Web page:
From Vox, by way of Doug Clarke:

(There is) a growing concern among urbanists that AVs will, by making personal-vehicle travel so much more convenient, induce more of it. They worry that AVs will increase vehicle miles traveled (VMT), further clogging America’s already congested city streets. … There are reasons to believe that any private autonomous vehicle industry will not just increase VMT, but will pursue more VMT aggressively.

… a new company called Vugo… has contracts with about 3,500 Uber and Lyft drivers in New York City to install video screens in their vehicles. The screens will display video advertising and, at least initially, cannot be turned off or completely muted. … The money the drivers receive from Uber and Lyft, from direct fees charged to passengers, is barely getting them by. They need supplemental income. Thus, advertising.

If shared fleets of autonomous vehicles come to be funded primarily by advertising, we will end up with an auto industry even more committed to auto supremacy than the current one — at best a reluctant partner in any effort to make cities denser and more livable, at worst a committed foe. …

Transportation is going to become more like an app, and we know how most apps are funded

One thing transportation experts have come to agree on is that transportation is evolving into more of a service than a commodity. Rather than buying cars, consumers will buy miles.

Three trends are converging in transportation: electrification, autonomy, and sharing. Anyone who claims to know exactly how that will play out, the timing of those changes, is probably selling something. But the logic of all three trends leans toward transportation as a service (TaaS). …

Barring the unlikely event that cities take ownership of these fleets and begin offering transportation as a public service (TaaPS?) funded by taxes, private industry is going run this process. Competition will be relentless, and with it the drive to reduce subscription or per-mile prices charged to customers. …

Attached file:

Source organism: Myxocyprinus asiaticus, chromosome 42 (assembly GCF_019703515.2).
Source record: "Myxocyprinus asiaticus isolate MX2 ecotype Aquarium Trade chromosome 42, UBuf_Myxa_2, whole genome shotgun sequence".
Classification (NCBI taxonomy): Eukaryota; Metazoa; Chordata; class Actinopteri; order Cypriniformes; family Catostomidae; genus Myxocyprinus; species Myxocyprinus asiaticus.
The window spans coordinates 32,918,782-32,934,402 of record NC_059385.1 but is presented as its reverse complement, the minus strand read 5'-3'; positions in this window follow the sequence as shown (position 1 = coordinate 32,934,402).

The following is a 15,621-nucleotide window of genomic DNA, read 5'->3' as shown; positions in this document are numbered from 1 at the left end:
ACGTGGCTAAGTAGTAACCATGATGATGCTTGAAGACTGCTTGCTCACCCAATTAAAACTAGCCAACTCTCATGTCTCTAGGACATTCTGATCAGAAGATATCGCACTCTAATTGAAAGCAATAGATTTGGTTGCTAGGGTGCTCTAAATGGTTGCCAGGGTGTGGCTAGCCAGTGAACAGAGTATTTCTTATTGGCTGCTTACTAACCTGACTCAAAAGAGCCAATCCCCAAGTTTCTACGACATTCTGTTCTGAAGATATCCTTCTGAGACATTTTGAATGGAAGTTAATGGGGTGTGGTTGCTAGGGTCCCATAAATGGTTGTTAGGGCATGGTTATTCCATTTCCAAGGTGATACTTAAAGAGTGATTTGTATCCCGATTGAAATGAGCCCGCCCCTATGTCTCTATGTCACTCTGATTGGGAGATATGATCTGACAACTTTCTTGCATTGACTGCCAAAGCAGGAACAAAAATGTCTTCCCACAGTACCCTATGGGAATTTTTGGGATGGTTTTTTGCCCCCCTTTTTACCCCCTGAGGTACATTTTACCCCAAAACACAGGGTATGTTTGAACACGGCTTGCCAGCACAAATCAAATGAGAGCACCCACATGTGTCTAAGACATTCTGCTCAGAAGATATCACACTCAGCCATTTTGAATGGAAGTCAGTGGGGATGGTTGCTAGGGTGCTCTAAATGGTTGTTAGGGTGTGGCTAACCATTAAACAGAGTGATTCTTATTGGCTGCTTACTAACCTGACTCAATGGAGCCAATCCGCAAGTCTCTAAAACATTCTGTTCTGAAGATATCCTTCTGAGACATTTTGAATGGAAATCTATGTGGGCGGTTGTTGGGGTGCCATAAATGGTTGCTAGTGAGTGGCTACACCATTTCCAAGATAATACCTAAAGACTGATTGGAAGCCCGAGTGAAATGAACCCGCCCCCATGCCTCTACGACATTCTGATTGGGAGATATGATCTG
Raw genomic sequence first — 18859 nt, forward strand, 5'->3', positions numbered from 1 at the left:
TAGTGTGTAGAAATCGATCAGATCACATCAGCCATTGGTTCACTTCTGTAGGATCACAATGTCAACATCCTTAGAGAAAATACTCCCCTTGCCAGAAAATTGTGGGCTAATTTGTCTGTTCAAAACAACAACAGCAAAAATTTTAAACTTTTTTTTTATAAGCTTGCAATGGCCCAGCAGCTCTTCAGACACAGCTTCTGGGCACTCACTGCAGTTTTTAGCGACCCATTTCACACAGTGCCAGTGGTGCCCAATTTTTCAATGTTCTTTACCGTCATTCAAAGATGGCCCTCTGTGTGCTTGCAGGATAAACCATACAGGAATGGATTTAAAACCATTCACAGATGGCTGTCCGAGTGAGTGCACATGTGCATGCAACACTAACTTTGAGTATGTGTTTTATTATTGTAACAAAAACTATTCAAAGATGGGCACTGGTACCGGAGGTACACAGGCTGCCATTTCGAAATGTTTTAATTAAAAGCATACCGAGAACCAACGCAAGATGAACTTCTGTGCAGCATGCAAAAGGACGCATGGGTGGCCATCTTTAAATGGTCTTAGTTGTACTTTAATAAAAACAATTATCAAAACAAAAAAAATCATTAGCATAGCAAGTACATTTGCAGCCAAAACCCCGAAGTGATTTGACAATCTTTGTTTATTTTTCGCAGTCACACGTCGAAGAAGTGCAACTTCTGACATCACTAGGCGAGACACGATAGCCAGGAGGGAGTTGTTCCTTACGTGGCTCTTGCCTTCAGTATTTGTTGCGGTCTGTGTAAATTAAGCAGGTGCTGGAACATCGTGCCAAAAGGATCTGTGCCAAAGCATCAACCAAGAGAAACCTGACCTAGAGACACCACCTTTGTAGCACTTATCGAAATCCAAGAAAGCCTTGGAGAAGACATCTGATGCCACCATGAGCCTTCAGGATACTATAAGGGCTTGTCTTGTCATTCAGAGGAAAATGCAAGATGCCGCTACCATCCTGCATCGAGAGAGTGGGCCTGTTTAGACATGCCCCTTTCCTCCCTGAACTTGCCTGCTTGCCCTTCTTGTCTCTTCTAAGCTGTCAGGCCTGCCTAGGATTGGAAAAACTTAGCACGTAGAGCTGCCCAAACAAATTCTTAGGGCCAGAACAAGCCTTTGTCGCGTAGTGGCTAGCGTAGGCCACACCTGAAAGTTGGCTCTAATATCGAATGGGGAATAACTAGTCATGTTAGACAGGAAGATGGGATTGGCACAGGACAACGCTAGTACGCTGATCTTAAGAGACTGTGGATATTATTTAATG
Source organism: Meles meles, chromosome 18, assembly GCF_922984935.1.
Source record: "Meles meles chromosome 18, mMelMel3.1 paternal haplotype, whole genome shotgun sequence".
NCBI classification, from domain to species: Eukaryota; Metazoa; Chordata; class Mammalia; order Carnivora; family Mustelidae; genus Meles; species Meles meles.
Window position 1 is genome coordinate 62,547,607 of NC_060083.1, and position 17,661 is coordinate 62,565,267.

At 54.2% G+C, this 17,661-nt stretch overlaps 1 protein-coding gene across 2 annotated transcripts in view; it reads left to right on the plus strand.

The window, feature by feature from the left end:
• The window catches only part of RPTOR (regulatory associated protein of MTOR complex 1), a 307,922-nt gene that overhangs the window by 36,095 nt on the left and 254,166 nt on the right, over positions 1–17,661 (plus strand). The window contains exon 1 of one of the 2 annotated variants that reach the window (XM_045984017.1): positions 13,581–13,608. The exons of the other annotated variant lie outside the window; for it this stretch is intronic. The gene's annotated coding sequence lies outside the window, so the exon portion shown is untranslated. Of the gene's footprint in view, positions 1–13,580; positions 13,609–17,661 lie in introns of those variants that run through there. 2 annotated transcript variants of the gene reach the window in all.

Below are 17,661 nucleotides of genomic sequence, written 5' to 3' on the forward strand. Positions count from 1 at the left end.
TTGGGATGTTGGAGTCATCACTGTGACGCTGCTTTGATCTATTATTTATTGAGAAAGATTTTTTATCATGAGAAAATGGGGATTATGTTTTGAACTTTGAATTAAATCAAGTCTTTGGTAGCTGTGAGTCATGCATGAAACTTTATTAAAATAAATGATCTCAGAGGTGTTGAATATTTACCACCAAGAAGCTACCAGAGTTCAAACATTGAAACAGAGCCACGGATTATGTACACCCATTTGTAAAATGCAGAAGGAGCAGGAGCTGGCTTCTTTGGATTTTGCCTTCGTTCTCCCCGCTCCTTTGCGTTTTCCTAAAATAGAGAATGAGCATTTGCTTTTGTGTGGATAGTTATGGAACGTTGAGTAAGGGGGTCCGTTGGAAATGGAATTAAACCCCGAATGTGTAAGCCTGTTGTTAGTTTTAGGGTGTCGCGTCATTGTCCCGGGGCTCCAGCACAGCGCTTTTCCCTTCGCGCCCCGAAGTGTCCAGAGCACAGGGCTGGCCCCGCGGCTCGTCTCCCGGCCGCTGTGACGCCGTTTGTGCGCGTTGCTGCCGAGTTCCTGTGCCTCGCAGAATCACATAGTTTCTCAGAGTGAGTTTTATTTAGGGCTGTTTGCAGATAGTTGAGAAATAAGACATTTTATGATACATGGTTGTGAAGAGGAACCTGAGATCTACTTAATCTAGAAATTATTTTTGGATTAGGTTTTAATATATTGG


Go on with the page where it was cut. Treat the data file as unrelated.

Eventually, someone will think to offer upfront charges of $0. Transportation as a free service (TaaFS)! …

So we have to at least consider the possibility that the future of transportation could be dominated by large fleets of shared, electric, autonomous vehicles funded by revenue from advertising — that our smart vehicles could become our next smartphones, tools to deliver our attention to advertisers. …

The only way to spend time with a car is to drive somewhere in it. Insofar as they get revenue from advertising, owners of shared vehicle fleets will want more people to go more places in cars. Their revenue will rise with VMT, so they will strive to maximize VMT.

Hitching ad revenue to VMT would put the industry squarely in opposition to other, non-car modes of transit and make it an enemy of good urban planning. It would strengthen short-term gratification and weaken long-term foresight — and foresight is already difficult enough to come by in transportation planning.